Higher earners and their financial advisers are being warned this tax year is the last opportunity to take advantage of a higher tax break on their annual allowance.
Since tapered annual allowance was introduced in April 2016, for every £2 of adjusted income over £150,000 the amount of tax-relieved pension saving made by an individual or their employer that year is reduced by £1, down to a minimum of £10,000.
Taxpayers are allowed, however, to carry forward unused annual allowance amounts, with a limit of three years.
Which means that this tax year – 2018 to 2019 – is the last opportunity a continuous high earner has to make the most of any unused £40,000 annual allowance, according to Rachel Vahey, product technical manager at Nucleus.
Ms Vahey said: "Those continuous high earners who want to make the use of any untouched part their higher annual allowance in 2015 to 2016 should make a higher contribution before the end of the tax year.
"To do this, the high earner would need to have had a pension account in 2015 to 2016, even if they were not contributing."
Robert Gout, chartered independent wealth planner at WH Ireland, argued tighter restrictions in recent years have slashed the annual allowance an individual can pay into their pension while receiving tax relief by more than 80 per cent since 2010 to 2011.
He said: "These reductions may have frustrated many of those saving for retirement, but this year may provide an opportunity to make more sizeable pension contributions."
Pension contributions are restricted by the annual allowance - a limit on the amount that can be contributed to pensions each year, while still receiving tax relief -, which currently stands at £40,000 dependent on whether the taper applies.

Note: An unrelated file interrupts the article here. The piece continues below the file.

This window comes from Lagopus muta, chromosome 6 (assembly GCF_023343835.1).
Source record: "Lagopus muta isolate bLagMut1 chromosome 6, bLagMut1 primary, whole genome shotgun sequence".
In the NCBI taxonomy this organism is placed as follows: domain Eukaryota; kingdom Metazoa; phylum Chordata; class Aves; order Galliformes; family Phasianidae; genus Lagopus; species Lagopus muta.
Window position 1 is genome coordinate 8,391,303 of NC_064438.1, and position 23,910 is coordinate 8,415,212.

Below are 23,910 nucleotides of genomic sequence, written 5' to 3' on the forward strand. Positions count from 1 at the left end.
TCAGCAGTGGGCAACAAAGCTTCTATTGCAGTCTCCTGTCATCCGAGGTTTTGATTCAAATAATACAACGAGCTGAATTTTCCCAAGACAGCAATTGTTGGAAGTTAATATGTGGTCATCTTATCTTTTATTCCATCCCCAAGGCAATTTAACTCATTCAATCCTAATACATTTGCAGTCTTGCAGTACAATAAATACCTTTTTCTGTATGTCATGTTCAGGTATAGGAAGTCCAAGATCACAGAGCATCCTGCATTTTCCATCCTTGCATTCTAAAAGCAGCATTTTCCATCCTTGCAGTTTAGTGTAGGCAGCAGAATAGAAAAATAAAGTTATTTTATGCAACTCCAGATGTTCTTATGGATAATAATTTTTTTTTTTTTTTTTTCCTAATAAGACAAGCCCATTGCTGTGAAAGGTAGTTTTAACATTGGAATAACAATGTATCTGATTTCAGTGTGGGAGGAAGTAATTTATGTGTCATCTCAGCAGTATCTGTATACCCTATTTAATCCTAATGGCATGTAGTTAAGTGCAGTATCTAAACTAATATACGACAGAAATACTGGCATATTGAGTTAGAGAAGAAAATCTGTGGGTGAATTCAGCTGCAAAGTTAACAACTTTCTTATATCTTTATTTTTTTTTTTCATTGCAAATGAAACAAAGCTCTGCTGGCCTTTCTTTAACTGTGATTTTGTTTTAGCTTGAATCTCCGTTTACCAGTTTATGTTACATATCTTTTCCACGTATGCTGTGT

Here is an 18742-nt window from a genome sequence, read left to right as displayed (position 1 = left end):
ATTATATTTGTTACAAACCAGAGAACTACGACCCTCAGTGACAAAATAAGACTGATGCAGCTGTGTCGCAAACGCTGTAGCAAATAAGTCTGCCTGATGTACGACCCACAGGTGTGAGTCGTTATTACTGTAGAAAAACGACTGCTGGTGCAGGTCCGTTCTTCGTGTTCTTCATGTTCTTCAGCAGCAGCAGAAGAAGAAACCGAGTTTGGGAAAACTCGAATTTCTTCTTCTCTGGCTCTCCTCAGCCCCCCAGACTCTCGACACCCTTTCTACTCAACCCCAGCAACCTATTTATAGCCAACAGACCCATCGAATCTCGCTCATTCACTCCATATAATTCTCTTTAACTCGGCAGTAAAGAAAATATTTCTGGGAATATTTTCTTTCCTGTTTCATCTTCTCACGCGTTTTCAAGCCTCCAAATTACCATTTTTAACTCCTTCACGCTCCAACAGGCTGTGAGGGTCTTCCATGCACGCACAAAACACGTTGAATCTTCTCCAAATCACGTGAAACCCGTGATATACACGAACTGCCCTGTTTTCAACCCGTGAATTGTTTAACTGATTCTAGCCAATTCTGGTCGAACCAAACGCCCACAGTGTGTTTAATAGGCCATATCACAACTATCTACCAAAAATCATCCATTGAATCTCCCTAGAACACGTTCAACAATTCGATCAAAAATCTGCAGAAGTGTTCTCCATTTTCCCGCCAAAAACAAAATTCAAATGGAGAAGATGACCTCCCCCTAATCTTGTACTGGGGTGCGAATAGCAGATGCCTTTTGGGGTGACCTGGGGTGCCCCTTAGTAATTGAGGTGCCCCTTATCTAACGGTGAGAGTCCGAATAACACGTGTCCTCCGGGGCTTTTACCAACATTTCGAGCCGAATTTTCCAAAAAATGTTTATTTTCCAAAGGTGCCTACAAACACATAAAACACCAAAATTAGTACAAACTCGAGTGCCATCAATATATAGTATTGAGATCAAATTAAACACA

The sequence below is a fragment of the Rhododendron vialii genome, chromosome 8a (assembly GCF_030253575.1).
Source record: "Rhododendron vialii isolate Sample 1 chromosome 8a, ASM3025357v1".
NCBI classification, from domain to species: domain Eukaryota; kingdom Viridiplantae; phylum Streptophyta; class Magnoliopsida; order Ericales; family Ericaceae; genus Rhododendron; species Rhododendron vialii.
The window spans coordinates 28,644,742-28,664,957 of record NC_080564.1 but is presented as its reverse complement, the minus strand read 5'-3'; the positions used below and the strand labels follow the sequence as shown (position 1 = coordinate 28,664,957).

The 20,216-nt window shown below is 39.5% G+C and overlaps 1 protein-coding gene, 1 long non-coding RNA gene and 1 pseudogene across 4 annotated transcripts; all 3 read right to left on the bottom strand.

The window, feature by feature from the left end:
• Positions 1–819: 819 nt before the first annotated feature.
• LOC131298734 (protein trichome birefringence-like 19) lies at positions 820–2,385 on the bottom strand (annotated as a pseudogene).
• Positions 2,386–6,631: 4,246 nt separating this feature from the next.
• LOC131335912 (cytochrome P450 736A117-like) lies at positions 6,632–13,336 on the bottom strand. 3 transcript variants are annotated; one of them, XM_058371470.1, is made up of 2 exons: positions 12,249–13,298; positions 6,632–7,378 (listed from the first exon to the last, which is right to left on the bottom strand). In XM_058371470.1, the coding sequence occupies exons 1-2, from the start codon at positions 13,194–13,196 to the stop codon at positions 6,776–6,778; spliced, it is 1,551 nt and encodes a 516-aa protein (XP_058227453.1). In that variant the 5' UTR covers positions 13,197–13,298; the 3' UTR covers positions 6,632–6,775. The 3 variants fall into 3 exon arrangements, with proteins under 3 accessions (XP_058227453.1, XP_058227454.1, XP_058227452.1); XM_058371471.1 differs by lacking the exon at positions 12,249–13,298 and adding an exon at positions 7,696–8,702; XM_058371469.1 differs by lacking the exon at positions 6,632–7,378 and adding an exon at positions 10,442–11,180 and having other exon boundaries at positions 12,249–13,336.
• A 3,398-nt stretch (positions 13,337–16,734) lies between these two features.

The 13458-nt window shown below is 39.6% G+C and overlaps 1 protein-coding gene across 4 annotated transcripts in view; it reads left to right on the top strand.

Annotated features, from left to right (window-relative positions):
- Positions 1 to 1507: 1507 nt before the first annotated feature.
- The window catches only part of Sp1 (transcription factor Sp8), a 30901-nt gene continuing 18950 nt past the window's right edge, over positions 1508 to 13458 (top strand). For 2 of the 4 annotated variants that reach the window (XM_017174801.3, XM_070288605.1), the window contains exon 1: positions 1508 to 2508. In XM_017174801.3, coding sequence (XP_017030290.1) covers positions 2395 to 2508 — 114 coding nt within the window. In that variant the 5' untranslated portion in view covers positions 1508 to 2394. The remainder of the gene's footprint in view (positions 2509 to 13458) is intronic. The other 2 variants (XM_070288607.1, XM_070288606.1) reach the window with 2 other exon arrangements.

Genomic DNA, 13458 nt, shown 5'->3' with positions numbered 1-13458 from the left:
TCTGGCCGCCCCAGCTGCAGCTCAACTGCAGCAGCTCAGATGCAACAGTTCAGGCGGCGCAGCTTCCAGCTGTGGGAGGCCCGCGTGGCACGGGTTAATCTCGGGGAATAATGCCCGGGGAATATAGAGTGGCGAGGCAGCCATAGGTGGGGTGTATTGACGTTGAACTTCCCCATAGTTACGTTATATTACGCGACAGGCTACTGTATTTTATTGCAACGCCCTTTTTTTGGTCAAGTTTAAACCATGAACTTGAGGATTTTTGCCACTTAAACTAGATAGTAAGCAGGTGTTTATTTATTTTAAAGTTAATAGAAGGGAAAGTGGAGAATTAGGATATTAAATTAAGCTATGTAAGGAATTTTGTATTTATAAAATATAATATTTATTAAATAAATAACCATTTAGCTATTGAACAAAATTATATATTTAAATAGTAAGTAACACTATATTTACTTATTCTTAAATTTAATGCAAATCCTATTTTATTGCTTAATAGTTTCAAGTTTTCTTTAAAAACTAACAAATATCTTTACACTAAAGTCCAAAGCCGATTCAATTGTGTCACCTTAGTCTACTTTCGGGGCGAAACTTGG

Any personal contributions or those made by an employer or third party will count towards the annual allowance, while an increase in the value of benefits within a defined benefit scheme may also be counted, Mr Gout explained.
Taxpayers wanting to make use of annual allowance carry forward should take into account that the 2015 Summer Budget saw pension input periods aligned with tax years.
As a consequence, all pension input periods automatically ended on the day of the Budget, 8 July 2015, with a subsequent pension input period starting on the following day until the end of the tax year, he noted.
This means an individual could have had an annual allowance of up to £80,000 for the 2015 to 2016 tax year (i.e. £40,000 for the Pension Input Period up to July 8 2015 and a further £40,000 for the period from July 9 2015 to April 5 2016), of which any unused annual allowance for the period from July 9 2015 to April 5 2016 can be carried forward, he said.
Mr Gout warned, however, that "it is important to consider the effect that making an additional contribution will have on the lifetime allowance”.
The lifetime allowance represents the maximum amount of money a saver can invest in their pension pot - and benefit from tax relief at their marginal rate - before incurring an additional tax charge of up to 55 per cent.